The integration process as a tool of stability and security in the Western Balkans
The International Institute for Middle East and Balkan Studies (IFIMES) in Ljubljana, Slovenia, regularly analyses events in the Middle East and the Balkans. Dr Milan Jazbec , member of the International Institute IFIMES, reflects and generalizes in his article "The Integration Process as a Tool of Stability and Security in the Western Balkans" the structural consequences of the 2004 EU enlargement, with particular emphasis on the Western Balkans and its perspectives. His article is published in its entirety.
The state building process in the Western Balkans has undergone three big and complex stages during the last hundred years. Firstly, it was during and after World War I, when, from the chaos and conflicts that accompanied the dissolution of both the Habsburg and Ottoman Empires, new states emerged. Secondly, it was during and after World War II, when above all the political and ideological map of the region changed decisively. And thirdly, it was following the end of the Cold War, when during and after the dissolution of former Yugoslavia (parallel with the opening of the then isolated Albania) conflicts prevailed again and dominantly marked the state building process.
Generally speaking, one could to detect the following phases in the state building process in the region after the end of the Cold War:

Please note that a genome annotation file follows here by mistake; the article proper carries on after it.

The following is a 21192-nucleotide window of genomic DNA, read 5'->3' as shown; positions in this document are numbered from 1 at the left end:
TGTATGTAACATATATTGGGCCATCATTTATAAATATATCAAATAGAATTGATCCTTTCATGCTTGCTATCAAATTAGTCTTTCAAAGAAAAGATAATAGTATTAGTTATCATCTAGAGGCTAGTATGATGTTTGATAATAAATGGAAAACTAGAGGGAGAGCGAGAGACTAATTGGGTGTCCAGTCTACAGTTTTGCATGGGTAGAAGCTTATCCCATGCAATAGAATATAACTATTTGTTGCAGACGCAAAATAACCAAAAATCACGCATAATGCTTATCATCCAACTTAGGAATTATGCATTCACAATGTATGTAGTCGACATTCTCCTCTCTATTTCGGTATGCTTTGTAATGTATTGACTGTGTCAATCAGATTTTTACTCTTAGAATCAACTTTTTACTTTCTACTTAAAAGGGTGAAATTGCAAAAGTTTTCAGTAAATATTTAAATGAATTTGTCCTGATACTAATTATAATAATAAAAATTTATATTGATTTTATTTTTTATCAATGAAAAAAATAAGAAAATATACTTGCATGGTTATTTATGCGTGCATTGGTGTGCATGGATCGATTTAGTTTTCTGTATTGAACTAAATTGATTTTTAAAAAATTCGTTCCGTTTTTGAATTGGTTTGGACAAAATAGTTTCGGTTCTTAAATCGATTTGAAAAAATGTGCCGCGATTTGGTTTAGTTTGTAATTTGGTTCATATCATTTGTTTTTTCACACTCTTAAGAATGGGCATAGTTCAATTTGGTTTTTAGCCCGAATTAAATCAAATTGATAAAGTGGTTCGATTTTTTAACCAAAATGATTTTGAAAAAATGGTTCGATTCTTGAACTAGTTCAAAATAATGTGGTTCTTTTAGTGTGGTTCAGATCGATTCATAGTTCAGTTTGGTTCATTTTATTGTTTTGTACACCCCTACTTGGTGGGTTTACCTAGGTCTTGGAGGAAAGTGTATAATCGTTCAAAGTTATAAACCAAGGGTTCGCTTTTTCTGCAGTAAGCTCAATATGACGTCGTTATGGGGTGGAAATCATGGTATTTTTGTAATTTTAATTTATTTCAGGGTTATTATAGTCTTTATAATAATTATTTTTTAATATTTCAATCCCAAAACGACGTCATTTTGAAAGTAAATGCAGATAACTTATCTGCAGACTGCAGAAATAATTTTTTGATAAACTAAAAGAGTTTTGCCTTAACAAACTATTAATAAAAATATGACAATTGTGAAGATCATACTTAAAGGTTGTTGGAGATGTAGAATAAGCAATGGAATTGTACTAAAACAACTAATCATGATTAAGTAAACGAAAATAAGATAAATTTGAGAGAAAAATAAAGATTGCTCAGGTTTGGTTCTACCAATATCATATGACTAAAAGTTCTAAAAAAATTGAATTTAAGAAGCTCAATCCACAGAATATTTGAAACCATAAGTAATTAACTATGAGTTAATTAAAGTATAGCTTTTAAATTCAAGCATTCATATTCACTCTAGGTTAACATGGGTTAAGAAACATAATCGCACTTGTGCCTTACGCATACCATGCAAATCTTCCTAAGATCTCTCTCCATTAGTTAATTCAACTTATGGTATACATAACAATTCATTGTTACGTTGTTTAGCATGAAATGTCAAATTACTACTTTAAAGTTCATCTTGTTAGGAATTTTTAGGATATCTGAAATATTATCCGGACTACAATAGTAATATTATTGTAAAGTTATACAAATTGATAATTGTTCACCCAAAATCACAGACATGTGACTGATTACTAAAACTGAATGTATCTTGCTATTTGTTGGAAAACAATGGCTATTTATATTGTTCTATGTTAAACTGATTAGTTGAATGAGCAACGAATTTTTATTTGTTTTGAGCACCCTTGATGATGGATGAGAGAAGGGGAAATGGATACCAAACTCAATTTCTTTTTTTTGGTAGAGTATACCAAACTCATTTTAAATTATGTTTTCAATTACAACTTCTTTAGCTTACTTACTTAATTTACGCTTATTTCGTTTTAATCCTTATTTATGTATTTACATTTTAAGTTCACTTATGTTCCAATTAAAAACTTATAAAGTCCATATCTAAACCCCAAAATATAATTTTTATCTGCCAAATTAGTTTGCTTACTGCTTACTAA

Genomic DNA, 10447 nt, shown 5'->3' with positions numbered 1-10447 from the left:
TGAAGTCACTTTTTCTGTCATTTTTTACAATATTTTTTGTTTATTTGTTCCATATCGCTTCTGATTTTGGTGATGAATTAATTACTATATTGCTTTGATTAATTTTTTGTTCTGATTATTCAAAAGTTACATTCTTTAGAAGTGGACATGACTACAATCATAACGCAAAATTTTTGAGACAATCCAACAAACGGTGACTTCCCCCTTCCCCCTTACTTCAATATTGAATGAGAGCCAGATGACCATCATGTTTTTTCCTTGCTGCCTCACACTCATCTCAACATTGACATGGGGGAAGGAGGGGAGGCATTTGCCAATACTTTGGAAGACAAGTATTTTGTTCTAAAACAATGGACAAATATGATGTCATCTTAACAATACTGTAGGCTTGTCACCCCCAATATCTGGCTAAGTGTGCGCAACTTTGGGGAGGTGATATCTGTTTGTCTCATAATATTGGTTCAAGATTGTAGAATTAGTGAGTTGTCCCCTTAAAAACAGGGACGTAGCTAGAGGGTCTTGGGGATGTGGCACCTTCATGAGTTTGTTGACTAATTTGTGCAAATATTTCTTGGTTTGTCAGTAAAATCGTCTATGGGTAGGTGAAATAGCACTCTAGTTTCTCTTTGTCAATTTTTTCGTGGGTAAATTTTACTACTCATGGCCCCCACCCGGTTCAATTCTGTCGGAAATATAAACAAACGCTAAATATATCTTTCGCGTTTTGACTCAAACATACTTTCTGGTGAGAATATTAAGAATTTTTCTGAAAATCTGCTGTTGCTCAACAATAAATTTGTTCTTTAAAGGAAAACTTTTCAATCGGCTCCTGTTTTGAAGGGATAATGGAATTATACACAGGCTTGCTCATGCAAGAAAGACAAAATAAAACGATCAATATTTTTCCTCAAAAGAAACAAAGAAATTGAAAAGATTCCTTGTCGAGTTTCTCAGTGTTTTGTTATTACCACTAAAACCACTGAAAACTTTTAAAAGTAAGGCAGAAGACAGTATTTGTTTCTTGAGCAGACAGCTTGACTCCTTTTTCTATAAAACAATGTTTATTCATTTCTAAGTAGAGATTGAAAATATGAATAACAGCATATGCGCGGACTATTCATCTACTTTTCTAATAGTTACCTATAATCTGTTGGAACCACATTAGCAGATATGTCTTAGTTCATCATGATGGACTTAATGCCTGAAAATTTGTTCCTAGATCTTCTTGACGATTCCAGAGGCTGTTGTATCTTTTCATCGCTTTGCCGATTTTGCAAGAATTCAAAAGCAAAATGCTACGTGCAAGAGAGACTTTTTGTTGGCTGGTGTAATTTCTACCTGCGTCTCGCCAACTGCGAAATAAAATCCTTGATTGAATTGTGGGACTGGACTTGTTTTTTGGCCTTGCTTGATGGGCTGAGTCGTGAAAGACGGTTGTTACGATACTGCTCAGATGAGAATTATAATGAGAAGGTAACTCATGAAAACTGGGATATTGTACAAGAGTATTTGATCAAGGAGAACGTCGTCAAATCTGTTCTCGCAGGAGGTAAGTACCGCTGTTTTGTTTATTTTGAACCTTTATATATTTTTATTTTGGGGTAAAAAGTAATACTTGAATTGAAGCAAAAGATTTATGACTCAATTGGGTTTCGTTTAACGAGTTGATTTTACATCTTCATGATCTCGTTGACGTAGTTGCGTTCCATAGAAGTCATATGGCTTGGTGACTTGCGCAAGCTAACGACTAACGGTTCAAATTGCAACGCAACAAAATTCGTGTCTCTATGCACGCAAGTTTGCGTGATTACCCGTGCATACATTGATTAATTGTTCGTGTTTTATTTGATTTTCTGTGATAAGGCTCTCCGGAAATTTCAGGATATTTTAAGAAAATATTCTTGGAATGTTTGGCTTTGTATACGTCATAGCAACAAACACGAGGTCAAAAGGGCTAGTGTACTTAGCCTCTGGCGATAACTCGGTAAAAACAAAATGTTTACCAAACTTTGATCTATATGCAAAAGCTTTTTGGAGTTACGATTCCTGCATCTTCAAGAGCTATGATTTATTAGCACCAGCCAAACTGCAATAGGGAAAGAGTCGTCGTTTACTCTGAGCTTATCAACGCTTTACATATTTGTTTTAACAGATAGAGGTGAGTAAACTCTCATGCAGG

- War or major conflict, leading to war;
- Peace agreement;
- Postconflict social reconstruction, leading to expression of integration ambition;
- Implementing this ambition (with various approaches, phases, speed and success, depending on a country in question).
There was an obviously different security environment, created along the constant matrix of des-integration and destruction, in all three stages, which heavily influenced the nature of the state building process. However, the integration process and its consequences, which produce constant and demanding structural dynamics, have decisively marked the last stage. Currently, there are three key elements, which compose this process, namely integration, security and development. They present a new concept of understanding trends in the post Cold War era, where both consuming and contributing take place rather simultaneously. Overall, social transformation includes on an interagency approach, and along horizontal as well as vertical axis, numerous actors, which continue to receive, integrate and to offer. The span of change is significant, decisive and encouraging.
The region has - most probably for the first time in its history - a unique chance to achieve stability and security, through intensive participation in the integration process. The 2004 EU enlargement with its structural consequences presents a turning point in this development. We will have an analytical look at the current situation and its prospects through five theses.
First: Three major characteristics dominate the European security processes, namely complementarity, complexity and their complicated nature, all being the result of horizontal and vertical dynamics of interests of various actors as well as their output.